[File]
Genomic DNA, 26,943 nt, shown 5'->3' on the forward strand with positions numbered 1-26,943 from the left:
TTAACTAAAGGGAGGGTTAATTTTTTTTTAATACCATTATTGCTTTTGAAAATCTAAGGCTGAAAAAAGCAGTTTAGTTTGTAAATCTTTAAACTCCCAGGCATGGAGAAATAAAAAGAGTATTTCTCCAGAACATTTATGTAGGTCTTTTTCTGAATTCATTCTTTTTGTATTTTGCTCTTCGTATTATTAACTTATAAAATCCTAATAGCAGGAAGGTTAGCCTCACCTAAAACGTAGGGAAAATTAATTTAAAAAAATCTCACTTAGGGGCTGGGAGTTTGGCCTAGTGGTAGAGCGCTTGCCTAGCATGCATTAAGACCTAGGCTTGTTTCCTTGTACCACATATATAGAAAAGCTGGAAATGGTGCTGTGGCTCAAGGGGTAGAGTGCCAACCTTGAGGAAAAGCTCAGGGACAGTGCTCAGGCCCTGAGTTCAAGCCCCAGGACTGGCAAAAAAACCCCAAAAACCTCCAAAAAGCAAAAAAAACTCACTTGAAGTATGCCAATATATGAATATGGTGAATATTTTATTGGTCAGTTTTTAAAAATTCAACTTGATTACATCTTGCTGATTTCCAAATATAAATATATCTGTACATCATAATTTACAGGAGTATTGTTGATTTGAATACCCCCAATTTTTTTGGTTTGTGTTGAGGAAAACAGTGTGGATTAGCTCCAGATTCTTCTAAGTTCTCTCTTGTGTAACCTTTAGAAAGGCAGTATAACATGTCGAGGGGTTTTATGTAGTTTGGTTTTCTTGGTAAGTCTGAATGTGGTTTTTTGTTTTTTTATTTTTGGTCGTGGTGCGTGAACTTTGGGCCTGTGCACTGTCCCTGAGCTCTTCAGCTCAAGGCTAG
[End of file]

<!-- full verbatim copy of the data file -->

Genomic DNA, 26,943 nt, shown 5'->3' on the forward strand with positions numbered 1-26,943 from the left:
TTAACTAAAGGGAGGGTTAATTTTTTTTTAATACCATTATTGCTTTTGAAAATCTAAGGCTGAAAAAAGCAGTTTAGTTTGTAAATCTTTAAACTCCCAGGCATGGAGAAATAAAAAGAGTATTTCTCCAGAACATTTATGTAGGTCTTTTTCTGAATTCATTCTTTTTGTATTTTGCTCTTCGTATTATTAACTTATAAAATCCTAATAGCAGGAAGGTTAGCCTCACCTAAAACGTAGGGAAAATTAATTTAAAAAAATCTCACTTAGGGGCTGGGAGTTTGGCCTAGTGGTAGAGCGCTTGCCTAGCATGCATTAAGACCTAGGCTTGTTTCCTTGTACCACATATATAGAAAAGCTGGAAATGGTGCTGTGGCTCAAGGGGTAGAGTGCCAACCTTGAGGAAAAGCTCAGGGACAGTGCTCAGGCCCTGAGTTCAAGCCCCAGGACTGGCAAAAAAACCCCAAAAACCTCCAAAAAGCAAAAAAAACTCACTTGAAGTATGCCAATATATGAATATGGTGAATATTTTATTGGTCAGTTTTTAAAAATTCAACTTGATTACATCTTGCTGATTTCCAAATATAAATATATCTGTACATCATAATTTACAGGAGTATTGTTGATTTGAATACCCCCAATTTTTTTGGTTTGTGTTGAGGAAAACAGTGTGGATTAGCTCCAGATTCTTCTAAGTTCTCTCTTGTGTAACCTTTAGAAAGGCAGTATAACATGTCGAGGGGTTTTATGTAGTTTGGTTTTCTTGGTAAGTCTGAATGTGGTTTTTTGTTTTTTTATTTTTGGTCGTGGTGCGTGAACTTTGGGCCTGTGCACTGTCCCTGAGCTCTTCAGCTCAAGGCTAG